A new initiative has been launched to deter young people from taking up smoking, by highlighting the detrimental effect it has on their teeth and general oral health.
The campaign is supported by the World Health Organization’s (WHO’s) World Cancer Report, which reveals that new cancer cases are set to rise by 57 per cent over the next 20 years, with lung cancer making up 13 per cent of all cases.
Though the report notes that pollution is set to play a key role in the rise, it observes that reducing smoking rates would have a significant impact on the figure, with the best way of achieving this being through preventing the young people of today from becoming tomorrow’s smokers.
Though the impact on the lungs, heart, blood vessels and brain will all be focused on in the campaign, a key focal point will be the detrimental effect that smoking has on a person’s appearance, ranging from their complexion to their teeth, gums, tongue and breath.
A series of memorable ads has already been created by the Food and Drug Administration, which depicts a young person rapidly ageing due to the effects of smoking – something that will hopefully be more effective than lecturing people, explained Mitch Zeller, from the FDA’s Centre for Tobacco Products.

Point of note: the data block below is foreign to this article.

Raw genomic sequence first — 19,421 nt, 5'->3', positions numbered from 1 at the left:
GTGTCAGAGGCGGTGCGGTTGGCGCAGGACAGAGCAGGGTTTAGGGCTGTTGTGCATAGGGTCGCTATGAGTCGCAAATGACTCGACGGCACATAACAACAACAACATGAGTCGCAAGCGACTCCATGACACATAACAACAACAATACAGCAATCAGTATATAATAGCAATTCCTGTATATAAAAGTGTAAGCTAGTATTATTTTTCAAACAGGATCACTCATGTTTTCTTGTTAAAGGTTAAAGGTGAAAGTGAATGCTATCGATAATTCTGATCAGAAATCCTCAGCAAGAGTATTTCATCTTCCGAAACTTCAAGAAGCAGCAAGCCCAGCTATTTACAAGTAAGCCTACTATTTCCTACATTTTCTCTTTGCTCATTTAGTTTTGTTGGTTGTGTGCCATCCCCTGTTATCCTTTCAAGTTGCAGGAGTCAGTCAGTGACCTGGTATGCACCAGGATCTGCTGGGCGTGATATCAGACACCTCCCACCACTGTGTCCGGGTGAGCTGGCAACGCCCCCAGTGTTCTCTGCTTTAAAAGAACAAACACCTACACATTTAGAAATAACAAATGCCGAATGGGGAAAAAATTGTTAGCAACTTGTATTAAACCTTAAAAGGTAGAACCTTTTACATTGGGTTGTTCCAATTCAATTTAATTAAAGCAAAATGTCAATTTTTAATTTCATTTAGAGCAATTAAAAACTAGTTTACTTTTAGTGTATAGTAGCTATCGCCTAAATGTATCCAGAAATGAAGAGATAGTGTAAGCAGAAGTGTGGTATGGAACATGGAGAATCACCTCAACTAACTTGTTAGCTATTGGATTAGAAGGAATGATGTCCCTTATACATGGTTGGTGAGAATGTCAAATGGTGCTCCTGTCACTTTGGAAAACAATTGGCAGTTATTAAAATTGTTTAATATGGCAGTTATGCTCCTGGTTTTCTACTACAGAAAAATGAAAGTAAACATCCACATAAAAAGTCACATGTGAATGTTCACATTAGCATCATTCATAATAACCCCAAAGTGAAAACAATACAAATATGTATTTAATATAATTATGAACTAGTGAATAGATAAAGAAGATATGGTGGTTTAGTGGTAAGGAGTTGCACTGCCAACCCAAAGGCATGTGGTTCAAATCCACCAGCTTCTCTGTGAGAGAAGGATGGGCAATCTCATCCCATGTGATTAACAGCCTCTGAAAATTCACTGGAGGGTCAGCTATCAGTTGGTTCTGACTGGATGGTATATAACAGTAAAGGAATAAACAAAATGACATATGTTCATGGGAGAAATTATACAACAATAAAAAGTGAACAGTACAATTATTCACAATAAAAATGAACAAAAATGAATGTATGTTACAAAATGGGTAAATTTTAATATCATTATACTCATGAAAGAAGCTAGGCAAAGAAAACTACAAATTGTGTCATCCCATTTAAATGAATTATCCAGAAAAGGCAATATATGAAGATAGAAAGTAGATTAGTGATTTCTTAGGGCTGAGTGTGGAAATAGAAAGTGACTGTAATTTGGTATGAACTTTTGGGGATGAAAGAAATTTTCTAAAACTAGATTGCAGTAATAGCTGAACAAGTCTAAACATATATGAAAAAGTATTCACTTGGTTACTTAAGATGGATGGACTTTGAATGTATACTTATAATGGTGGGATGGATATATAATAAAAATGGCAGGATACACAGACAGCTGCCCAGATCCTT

“We’re targeting 12 to 17-year-olds who are at risk. They’re vulnerable, they lead very chaotic and stressful lives. And they’re turning to cigarettes for all the wrong reasons; we have messages that can change that,” he explained to CNN.
“These are very difficult to reach kids, [who are] open to smoking but closed to lectures. But if you talk to them about health consequences like wrinkling skin, and losing teeth, they pay attention to that.”
According to the Surgeon General, although smoking among adults has fallen in recent years, more than two million people under 25 were smoking in 2012 compared with ten years before – a problem reflected around the globe and one that health authorities will seek to tackle in the months and years ahead.